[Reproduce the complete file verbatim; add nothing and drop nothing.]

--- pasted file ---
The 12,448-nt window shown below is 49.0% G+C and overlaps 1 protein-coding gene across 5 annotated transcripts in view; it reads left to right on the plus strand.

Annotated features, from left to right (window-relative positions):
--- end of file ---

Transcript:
The 12,448-nt window shown below is 49.0% G+C and overlaps 1 protein-coding gene across 5 annotated transcripts in view; it reads left to right on the plus strand.

Annotated features, from left to right (window-relative positions):